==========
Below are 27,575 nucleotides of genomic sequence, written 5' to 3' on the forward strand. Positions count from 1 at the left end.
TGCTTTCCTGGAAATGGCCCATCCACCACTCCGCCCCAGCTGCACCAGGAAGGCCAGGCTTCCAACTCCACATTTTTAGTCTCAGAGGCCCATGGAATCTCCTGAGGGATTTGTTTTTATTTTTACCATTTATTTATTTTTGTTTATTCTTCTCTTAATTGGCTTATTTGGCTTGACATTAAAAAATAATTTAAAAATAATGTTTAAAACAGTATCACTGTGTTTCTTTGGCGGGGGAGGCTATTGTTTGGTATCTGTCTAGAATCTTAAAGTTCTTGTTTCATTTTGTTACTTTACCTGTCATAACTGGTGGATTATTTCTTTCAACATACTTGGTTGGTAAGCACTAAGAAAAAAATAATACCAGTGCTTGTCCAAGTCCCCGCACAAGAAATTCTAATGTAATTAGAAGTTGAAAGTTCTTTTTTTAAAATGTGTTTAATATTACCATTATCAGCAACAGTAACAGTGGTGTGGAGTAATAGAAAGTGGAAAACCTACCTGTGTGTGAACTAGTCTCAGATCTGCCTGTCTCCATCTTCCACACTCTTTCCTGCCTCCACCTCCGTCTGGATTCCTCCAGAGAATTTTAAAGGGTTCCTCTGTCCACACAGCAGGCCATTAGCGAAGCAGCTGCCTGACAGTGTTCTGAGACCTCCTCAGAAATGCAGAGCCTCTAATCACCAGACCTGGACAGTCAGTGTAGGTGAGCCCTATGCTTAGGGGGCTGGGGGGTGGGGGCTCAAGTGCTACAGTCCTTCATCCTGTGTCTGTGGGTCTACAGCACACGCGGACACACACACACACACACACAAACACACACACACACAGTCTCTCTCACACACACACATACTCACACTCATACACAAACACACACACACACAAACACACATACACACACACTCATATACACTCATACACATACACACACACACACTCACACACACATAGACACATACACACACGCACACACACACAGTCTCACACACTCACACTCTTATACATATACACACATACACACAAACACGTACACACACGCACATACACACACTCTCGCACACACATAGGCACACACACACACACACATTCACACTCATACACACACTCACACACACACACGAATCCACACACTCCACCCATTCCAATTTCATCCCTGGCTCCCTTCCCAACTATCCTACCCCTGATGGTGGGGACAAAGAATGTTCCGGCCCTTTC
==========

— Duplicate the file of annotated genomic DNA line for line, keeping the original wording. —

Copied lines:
Below are 27,575 nucleotides of genomic sequence, written 5' to 3' on the forward strand. Positions count from 1 at the left end.
TGCTTTCCTGGAAATGGCCCATCCACCACTCCGCCCCAGCTGCACCAGGAAGGCCAGGCTTCCAACTCCACATTTTTAGTCTCAGAGGCCCATGGAATCTCCTGAGGGATTTGTTTTTATTTTTACCATTTATTTATTTTTGTTTATTCTTCTCTTAATTGGCTTATTTGGCTTGACATTAAAAAATAATTTAAAAATAATGTTTAAAACAGTATCACTGTGTTTCTTTGGCGGGGGAGGCTATTGTTTGGTATCTGTCTAGAATCTTAAAGTTCTTGTTTCATTTTGTTACTTTACCTGTCATAACTGGTGGATTATTTCTTTCAACATACTTGGTTGGTAAGCACTAAGAAAAAAATAATACCAGTGCTTGTCCAAGTCCCCGCACAAGAAATTCTAATGTAATTAGAAGTTGAAAGTTCTTTTTTTAAAATGTGTTTAATATTACCATTATCAGCAACAGTAACAGTGGTGTGGAGTAATAGAAAGTGGAAAACCTACCTGTGTGTGAACTAGTCTCAGATCTGCCTGTCTCCATCTTCCACACTCTTTCCTGCCTCCACCTCCGTCTGGATTCCTCCAGAGAATTTTAAAGGGTTCCTCTGTCCACACAGCAGGCCATTAGCGAAGCAGCTGCCTGACAGTGTTCTGAGACCTCCTCAGAAATGCAGAGCCTCTAATCACCAGACCTGGACAGTCAGTGTAGGTGAGCCCTATGCTTAGGGGGCTGGGGGGTGGGGGCTCAAGTGCTACAGTCCTTCATCCTGTGTCTGTGGGTCTACAGCACACGCGGACACACACACACACACACACAAACACACACACACACAGTCTCTCTCACACACACACATACTCACACTCATACACAAACACACACACACACAAACACACATACACACACACTCATATACACTCATACACATACACACACACACACTCACACACACATAGACACATACACACACGCACACACACACAGTCTCACACACTCACACTCTTATACATATACACACATACACACAAACACGTACACACACGCACATACACACACTCTCGCACACACATAGGCACACACACACACACACATTCACACTCATACACACACTCACACACACACACGAATCCACACACTCCACCCATTCCAATTTCATCCCTGGCTCCCTTCCCAACTATCCTACCCCTGATGGTGGGGACAAAGAATGTTCCGGCCCTTTC